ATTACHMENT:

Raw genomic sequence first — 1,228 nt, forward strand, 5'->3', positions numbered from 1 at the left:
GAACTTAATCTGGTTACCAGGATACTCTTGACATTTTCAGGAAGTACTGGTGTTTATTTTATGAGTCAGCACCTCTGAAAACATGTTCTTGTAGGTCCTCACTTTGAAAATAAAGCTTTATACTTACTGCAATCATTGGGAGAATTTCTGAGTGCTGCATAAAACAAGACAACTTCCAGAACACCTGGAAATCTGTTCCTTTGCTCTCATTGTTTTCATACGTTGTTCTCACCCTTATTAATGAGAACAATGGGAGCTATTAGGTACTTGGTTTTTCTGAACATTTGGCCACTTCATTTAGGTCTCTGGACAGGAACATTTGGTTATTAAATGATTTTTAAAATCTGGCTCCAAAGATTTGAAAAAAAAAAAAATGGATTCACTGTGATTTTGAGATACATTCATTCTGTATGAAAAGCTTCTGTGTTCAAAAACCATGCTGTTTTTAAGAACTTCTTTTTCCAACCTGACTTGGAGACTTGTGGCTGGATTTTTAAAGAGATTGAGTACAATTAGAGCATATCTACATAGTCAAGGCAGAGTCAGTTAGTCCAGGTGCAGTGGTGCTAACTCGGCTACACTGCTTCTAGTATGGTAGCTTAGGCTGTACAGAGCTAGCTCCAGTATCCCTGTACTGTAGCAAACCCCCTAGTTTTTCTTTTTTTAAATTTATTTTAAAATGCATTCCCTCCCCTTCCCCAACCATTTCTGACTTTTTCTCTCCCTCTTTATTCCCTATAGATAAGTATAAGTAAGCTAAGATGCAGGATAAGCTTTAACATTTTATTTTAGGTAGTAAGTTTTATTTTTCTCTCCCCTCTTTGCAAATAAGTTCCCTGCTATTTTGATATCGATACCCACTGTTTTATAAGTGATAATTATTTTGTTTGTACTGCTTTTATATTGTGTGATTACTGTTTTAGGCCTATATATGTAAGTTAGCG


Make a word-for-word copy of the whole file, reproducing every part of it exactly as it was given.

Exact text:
Raw genomic sequence first — 1,228 nt, forward strand, 5'->3', positions numbered from 1 at the left:
GAACTTAATCTGGTTACCAGGATACTCTTGACATTTTCAGGAAGTACTGGTGTTTATTTTATGAGTCAGCACCTCTGAAAACATGTTCTTGTAGGTCCTCACTTTGAAAATAAAGCTTTATACTTACTGCAATCATTGGGAGAATTTCTGAGTGCTGCATAAAACAAGACAACTTCCAGAACACCTGGAAATCTGTTCCTTTGCTCTCATTGTTTTCATACGTTGTTCTCACCCTTATTAATGAGAACAATGGGAGCTATTAGGTACTTGGTTTTTCTGAACATTTGGCCACTTCATTTAGGTCTCTGGACAGGAACATTTGGTTATTAAATGATTTTTAAAATCTGGCTCCAAAGATTTGAAAAAAAAAAAAATGGATTCACTGTGATTTTGAGATACATTCATTCTGTATGAAAAGCTTCTGTGTTCAAAAACCATGCTGTTTTTAAGAACTTCTTTTTCCAACCTGACTTGGAGACTTGTGGCTGGATTTTTAAAGAGATTGAGTACAATTAGAGCATATCTACATAGTCAAGGCAGAGTCAGTTAGTCCAGGTGCAGTGGTGCTAACTCGGCTACACTGCTTCTAGTATGGTAGCTTAGGCTGTACAGAGCTAGCTCCAGTATCCCTGTACTGTAGCAAACCCCCTAGTTTTTCTTTTTTTAAATTTATTTTAAAATGCATTCCCTCCCCTTCCCCAACCATTTCTGACTTTTTCTCTCCCTCTTTATTCCCTATAGATAAGTATAAGTAAGCTAAGATGCAGGATAAGCTTTAACATTTTATTTTAGGTAGTAAGTTTTATTTTTCTCTCCCCTCTTTGCAAATAAGTTCCCTGCTATTTTGATATCGATACCCACTGTTTTATAAGTGATAATTATTTTGTTTGTACTGCTTTTATATTGTGTGATTACTGTTTTAGGCCTATATATGTAAGTTAGCG